I stared out the window again. Not so much searching the skies, but searching my mind. I began to think about a recent interview I had heard on the radio about Bill Hussung, a documentarian who had just completed a film based on a sighting his own mother had witnessed in this exact area during the famous Hudson Valley UFO wave. Growing up, Bill never believed her. But as she lay in a hospital bed being treated for cancer, Bill did what any good son would do; he promised to take her story seriously and do his own investigation. Soon, he and his wife, Mishara, set out to begin filming. After the camera’s started rolling, Bill met people whose sincere stories began to shape a new perspective on his mother’s sighting.
As I sat there staring into the night sky, I knew I had to speak with Bill and hear not only his story but his mother’s as well. I would contact him when I returned to New York that week. After brief introductions and formal e-mail exchanges, Bill was generous enough to provide me with an advanced copy of his film. That’s when our dialogue would find its legs and he’d give me his personal thoughts on not only the film but how it would eventually alter his beliefs in the most extraordinary of ways.
Interview with Bill Hussung
(Mishara, Bill, and their pup)
What prompted you to make Adventures of an Earthling?
Bill: The genesis of the film is very personal. My mom had been saying for years that she and my aunt had been driven off the road by a giant UFO just outside of Pine Bush, NY, back in 1994. I viewed the whole thing as just the kind of craziness my family held dear. Fast-forward fifteen years and my mom is now in the hospital. During our daily visits, the story of her UFO encounter came up and she suggested I check out the local UFO scene near her country house in the Catskill Mountains. So we did. We didn’t initially have the idea of making a documentary. It was more about having something to talk about with my mom.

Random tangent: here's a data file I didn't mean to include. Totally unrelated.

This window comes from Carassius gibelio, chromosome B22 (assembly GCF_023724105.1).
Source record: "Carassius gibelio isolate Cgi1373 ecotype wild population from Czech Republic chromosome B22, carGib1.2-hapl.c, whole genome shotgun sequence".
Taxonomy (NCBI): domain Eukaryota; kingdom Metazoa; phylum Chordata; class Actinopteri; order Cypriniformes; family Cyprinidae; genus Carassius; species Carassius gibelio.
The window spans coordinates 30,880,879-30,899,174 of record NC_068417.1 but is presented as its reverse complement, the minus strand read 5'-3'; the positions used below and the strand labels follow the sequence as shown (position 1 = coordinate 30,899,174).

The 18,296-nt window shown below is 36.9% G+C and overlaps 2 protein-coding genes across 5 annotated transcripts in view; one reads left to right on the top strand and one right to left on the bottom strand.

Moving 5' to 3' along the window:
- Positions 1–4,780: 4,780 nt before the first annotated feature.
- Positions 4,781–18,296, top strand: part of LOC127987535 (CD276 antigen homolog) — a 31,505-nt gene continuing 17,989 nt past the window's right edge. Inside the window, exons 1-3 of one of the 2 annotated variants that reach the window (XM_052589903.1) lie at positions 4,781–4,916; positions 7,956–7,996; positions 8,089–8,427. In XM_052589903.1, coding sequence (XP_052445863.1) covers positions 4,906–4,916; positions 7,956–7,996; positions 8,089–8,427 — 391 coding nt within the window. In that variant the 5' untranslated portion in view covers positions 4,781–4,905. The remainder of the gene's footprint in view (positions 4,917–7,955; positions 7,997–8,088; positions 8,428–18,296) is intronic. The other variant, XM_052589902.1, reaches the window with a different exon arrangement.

You mention your Aunt seeing the craft along with your mother. Has she told you her side of the story?
Bill: My aunt Georgia passed away before we began shooting, but I had spoken with her about the events of that night on several occasions. Her version matched my mom’s story 100%. They’d also written up their account of the sighting and signed it like a legal document, issuing their own version of a sworn statement while events were still fresh.
Did you ever come across anyone having the same sighting as your mother on the same night or location?
Bill: We didn’t come across anyone with a similar sighting that night, but we did meet a few people with similar sightings during the same month and year and along the same stretch of road. There’s a monthly UFO support group just down the road from Pine Bush and we met a lot of people there with similar experiences in the area between the mid-80s and 90s.